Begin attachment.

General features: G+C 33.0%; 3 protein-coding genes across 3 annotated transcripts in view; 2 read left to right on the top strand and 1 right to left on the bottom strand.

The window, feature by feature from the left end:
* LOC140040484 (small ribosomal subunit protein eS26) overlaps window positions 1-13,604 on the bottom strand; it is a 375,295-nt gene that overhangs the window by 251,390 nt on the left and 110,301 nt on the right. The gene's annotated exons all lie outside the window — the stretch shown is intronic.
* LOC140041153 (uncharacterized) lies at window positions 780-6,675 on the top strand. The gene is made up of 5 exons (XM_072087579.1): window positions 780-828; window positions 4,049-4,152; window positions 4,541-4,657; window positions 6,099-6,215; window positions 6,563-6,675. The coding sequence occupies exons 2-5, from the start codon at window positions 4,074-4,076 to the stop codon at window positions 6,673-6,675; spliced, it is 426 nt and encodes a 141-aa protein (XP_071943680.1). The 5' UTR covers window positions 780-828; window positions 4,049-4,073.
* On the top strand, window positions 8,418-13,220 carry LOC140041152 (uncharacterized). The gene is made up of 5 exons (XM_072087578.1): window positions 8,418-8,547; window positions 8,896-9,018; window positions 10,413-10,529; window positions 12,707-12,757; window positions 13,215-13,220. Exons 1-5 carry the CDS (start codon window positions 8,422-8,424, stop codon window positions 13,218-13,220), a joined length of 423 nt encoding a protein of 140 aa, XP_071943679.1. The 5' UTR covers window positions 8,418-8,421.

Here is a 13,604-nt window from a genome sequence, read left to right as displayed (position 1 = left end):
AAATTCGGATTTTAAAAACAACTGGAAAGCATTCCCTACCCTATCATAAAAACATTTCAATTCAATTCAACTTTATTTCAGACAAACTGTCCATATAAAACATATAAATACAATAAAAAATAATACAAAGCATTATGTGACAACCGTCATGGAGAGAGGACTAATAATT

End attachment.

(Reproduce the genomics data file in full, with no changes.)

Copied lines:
General features: G+C 33.0%; 3 protein-coding genes across 3 annotated transcripts in view; 2 read left to right on the top strand and 1 right to left on the bottom strand.

The window, feature by feature from the left end:
* LOC140040484 (small ribosomal subunit protein eS26) overlaps window positions 1-13,604 on the bottom strand; it is a 375,295-nt gene that overhangs the window by 251,390 nt on the left and 110,301 nt on the right. The gene's annotated exons all lie outside the window — the stretch shown is intronic.
* LOC140041153 (uncharacterized) lies at window positions 780-6,675 on the top strand. The gene is made up of 5 exons (XM_072087579.1): window positions 780-828; window positions 4,049-4,152; window positions 4,541-4,657; window positions 6,099-6,215; window positions 6,563-6,675. The coding sequence occupies exons 2-5, from the start codon at window positions 4,074-4,076 to the stop codon at window positions 6,673-6,675; spliced, it is 426 nt and encodes a 141-aa protein (XP_071943680.1). The 5' UTR covers window positions 780-828; window positions 4,049-4,073.
* On the top strand, window positions 8,418-13,220 carry LOC140041152 (uncharacterized). The gene is made up of 5 exons (XM_072087578.1): window positions 8,418-8,547; window positions 8,896-9,018; window positions 10,413-10,529; window positions 12,707-12,757; window positions 13,215-13,220. Exons 1-5 carry the CDS (start codon window positions 8,422-8,424, stop codon window positions 13,218-13,220), a joined length of 423 nt encoding a protein of 140 aa, XP_071943679.1. The 5' UTR covers window positions 8,418-8,421.

Here is a 13,604-nt window from a genome sequence, read left to right as displayed (position 1 = left end):
AAATTCGGATTTTAAAAACAACTGGAAAGCATTCCCTACCCTATCATAAAAACATTTCAATTCAATTCAACTTTATTTCAGACAAACTGTCCATATAAAACATATAAATACAATAAAAAATAATACAAAGCATTATGTGACAACCGTCATGGAGAGAGGACTAATAATT